Mar 25, 2024 - 8:53:07 AM

Alex Z

USA

5769 posts since 12/7/2006

"Spectrograms show that the bolster is most effective at reducing the strength of the partials whose frequencies increase with head tension and leave the partials that are independent of head tension pretty much alone."

Thanks.   Figure 9 now makes sense to me.  And the difference from guitars.  Will go back and reread section VII.

Mar 25, 2024 - 9:28:29 AM
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1676 posts since 11/10/2022

I dont think Im going to listen to a business trying to convince me my banjos have a problem so that I will then listen for a problem. I get creepy snake oil jitters everytime I see these thread-ads.  Yeah, dampening does change how an instrument sounds...but Life has enough real problems. 

I like harsh loud banjos and if I didnt, Id do like my Grammy said....put a sock in it!  Earl didnt need one...and now Grammy's advice mum.

Mar 25, 2024 - 11:20:55 AM

4992 posts since 9/12/2016

I don't see much elsewhere--on the mentioned (in one of the links) --di-pole cancellation--google calls it out as an electrical engineering subject--not any mention of wave travel-
wave travel on a molecular level is still un explained completely -- not to say others don't understand and have complete knowledge on it--and definitely cudos to those'' including David'' that have captured and explained so much --
We have a note leaving the bridge at differing times and hitting the rim at various times for that reason --along with the differing distances between the --bridge and rim that also differs in time--then we have reflection-angle of incidence etc.--what about the whispering? gallery note -- what goes on in the tone ring molecules--exactly --then the energy flow from ring to rim--why a slip fit or a tight fit matters --grain orientation in the rim--I would love to see the actual molecules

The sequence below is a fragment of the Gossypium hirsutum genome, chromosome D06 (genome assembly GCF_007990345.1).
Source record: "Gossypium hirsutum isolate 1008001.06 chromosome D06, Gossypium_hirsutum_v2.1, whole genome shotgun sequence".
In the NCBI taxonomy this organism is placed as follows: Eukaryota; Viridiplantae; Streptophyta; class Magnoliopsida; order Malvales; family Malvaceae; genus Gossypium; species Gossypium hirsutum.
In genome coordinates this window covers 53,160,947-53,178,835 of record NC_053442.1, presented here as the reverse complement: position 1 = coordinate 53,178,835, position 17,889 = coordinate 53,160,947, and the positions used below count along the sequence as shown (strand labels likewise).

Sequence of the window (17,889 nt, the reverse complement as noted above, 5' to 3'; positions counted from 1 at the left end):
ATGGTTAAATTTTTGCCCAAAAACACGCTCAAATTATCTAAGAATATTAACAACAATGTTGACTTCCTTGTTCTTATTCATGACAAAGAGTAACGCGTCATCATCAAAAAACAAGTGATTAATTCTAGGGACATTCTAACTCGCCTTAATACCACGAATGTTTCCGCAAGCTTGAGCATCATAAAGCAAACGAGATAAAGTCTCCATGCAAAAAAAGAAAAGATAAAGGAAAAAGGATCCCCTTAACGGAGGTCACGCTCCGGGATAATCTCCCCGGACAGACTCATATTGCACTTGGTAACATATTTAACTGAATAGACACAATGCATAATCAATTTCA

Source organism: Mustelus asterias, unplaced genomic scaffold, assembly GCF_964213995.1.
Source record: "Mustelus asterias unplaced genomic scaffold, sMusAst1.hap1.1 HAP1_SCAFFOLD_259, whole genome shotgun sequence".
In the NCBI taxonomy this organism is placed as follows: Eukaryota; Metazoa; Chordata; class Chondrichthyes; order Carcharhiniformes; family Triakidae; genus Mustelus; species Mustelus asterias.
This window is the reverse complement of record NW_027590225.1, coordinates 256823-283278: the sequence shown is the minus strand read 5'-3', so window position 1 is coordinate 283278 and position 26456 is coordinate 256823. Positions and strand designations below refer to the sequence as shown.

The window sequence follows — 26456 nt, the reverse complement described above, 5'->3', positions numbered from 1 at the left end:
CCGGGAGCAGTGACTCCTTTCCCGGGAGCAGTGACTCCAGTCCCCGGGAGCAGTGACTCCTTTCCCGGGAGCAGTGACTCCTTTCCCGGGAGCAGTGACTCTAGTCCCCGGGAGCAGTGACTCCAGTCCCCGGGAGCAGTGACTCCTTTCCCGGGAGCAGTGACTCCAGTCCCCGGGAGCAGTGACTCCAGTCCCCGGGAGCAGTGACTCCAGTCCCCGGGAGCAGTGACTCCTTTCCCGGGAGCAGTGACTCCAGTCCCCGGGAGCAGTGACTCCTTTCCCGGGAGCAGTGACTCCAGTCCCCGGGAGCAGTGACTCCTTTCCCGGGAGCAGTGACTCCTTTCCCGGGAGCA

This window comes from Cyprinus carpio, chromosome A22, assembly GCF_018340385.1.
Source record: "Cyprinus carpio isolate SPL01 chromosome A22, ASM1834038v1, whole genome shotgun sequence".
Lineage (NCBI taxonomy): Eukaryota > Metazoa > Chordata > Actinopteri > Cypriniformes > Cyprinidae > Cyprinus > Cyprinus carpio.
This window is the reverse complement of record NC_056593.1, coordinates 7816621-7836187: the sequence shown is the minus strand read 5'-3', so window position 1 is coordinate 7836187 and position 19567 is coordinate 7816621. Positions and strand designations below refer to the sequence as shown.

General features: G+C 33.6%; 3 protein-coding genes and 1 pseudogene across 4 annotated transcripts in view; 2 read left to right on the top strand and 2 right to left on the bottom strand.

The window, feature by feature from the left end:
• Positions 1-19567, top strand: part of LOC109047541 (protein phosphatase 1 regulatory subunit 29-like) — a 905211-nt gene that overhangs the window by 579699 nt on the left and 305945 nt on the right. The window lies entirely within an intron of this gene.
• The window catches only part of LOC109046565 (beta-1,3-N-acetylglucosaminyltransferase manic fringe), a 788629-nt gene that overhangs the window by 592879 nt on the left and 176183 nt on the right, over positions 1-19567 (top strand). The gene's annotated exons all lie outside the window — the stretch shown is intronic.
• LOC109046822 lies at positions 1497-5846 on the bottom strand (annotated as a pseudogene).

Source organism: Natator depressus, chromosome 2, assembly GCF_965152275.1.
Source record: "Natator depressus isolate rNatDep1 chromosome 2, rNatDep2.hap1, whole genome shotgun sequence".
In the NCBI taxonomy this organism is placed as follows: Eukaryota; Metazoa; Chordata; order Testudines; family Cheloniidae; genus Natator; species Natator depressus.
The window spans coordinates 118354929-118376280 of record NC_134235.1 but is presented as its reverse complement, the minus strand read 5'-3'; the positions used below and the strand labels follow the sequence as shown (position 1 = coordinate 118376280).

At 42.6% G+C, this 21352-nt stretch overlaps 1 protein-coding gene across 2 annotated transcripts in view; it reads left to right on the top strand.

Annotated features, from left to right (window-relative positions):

I did notice the j-pegs showed a rounded off attack on first few milliseconds-

Mar 25, 2024 - 12:24:12 PM

6047 posts since 3/6/2006

I know we're all suspicious of anything that looks like a sales pitch. After all, we are bombarded with them 24 hours a day. I frankly don't care if anybody on here buys a Banjo Bolster or not. This is America, you have the freedom to NOT buy something if you don't want to. But we are banjo players. We tinker with things. This is one of those things. It might work for you, it might not. But if you reject it without trying it then you won't know what you're talking about because you have to try it to know - then you can reject it. Not that I care either way.

PS I thought the science was mildly interesting, but I still just rely on my ears, just like always.

Mar 27, 2024 - 4:02:53 AM
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Players Union Member

Helix

USA

17511 posts since 8/30/2006

Um...You might wish to take another look at the game changer promotional photo.  It's tacky and looks like something organic instead of a helpful friend. 

 

This photo demonstrates an interdependence between optics, hydraulics, and acoustics.

I think there is much more going on inside the rim that can be harnessed for pleasing musical contributions for band members as well as soloists.


 

Edited by - Helix on 03/27/2024 04:08:01

Mar 27, 2024 - 7:34:43 AM

llcbean

USA

36 posts since 10/4/2004